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Macbeth (1997)

A ruthlessly ambitious Scottish laird seizes the throne with the help of his scheming wife and a trio of witches.


Jeremy Freeston




Cast overview, first billed only:
Jason Connery ... Macbeth
Helen Baxendale ... Lady Macbeth
Graham McTavish ... Banquo
Kenneth Bryans Kenneth Bryans ... Macduff (as Kenny Bryans)
Kern Falconer Kern Falconer ... Seyton
Hildegard Neil Hildegard Neil ... 1st Witch
Chris Gormlie Chris Gormlie ... MacDonwald
Jean Trend Jean Trend ... 2nd Witch
Phillipa Peak Phillipa Peak ... 3rd Witch
Iain Stuart Robertson Iain Stuart Robertson ... Ross
John Corvin John Corvin ... Duncan
Ross Dunsmore Ross Dunsmore ... Malcolm
Paul MacDonald Paul MacDonald ... Donalbain
Phil Wallace Phil Wallace ... Lennox
Dominic Borrelli Dominic Borrelli ... Angus


In eleventh century Scotland, three witches foretell that Macbeth will become King, while Banquo will beget Kings. Macbeth accordingly has King Duncan slain, and is duly crowned in his place. But that's where his problems really begin... Written by duncan shine <shine@telecall.co.uk>

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Features 505 accredited "Associate Producers" all of whom made donations to finance the production. See more »


When Duncan is to be woken and the murder discovered, Macbeth waits outside. First, he has his sword in its scabbard in his left hand and his right hand upon the hilt, then in the next shot he has the sword in its scabbard pressed against his body and his right hand upon his shoulder saying "Twas a rough night." In the next shot, he holds the sword as in the shot before with his hands on the hilt and the scabbard. See more »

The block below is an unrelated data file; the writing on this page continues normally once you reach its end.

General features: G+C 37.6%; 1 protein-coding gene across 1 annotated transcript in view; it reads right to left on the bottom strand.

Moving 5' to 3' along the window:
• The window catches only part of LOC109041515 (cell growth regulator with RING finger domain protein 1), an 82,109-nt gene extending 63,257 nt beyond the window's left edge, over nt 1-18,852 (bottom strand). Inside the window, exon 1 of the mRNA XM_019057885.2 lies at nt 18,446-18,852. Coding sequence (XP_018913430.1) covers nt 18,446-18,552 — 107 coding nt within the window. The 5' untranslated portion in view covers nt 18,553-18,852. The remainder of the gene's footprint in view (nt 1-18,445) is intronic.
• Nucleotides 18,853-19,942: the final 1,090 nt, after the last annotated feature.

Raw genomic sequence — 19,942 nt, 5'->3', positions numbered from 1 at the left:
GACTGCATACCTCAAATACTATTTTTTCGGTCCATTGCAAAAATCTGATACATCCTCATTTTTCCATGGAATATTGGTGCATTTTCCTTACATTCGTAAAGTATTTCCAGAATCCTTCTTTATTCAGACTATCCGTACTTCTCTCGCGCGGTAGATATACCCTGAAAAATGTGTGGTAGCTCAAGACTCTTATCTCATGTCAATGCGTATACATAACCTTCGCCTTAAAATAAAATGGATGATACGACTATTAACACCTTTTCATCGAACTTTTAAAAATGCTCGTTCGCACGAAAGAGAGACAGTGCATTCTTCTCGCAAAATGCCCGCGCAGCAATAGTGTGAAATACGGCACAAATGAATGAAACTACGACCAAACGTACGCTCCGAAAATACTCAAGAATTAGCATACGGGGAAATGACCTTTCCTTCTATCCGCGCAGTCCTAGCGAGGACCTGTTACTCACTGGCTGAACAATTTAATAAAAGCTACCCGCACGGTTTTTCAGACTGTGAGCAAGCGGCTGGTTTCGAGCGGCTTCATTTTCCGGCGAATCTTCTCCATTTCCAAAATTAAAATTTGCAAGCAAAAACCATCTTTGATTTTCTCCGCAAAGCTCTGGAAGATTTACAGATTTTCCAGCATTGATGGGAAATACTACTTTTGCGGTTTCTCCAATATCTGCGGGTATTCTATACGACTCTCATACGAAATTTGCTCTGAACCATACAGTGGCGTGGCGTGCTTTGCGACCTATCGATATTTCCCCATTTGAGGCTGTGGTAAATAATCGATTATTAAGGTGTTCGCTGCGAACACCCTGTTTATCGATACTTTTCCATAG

Version of TV de Vanguarda: Macbeth (1954) See more »

User Reviews

Shakespeare wrote for the accent and it must be spoken like that
20 February 2010 | by tony-gibbonsSee all my reviews

Every review I have read so far seems to have missed a crucial point. Shakespeare wrote for the accent and the pronunciation just as he did for northerners in other plays. The Scottish accent changes the emphasis and rhythm of the language and affects profoundly what is said and the way it is taken. So, listen again and note the difference. The play is well done and the rhythm of the words are so much better than that provided by people using received, polite, well- enunciated English. I am reminded of the time a teacher in a school in Leicester, unknowingly, asked me, age 14, to read a piece of Walter Scott which was written in the tone of the Border. I come from the Border and when I read it as it should be read it made all the difference.

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Release Date:

16 May 1997 (UK) See more »

Also Known As:

Макбет See more »

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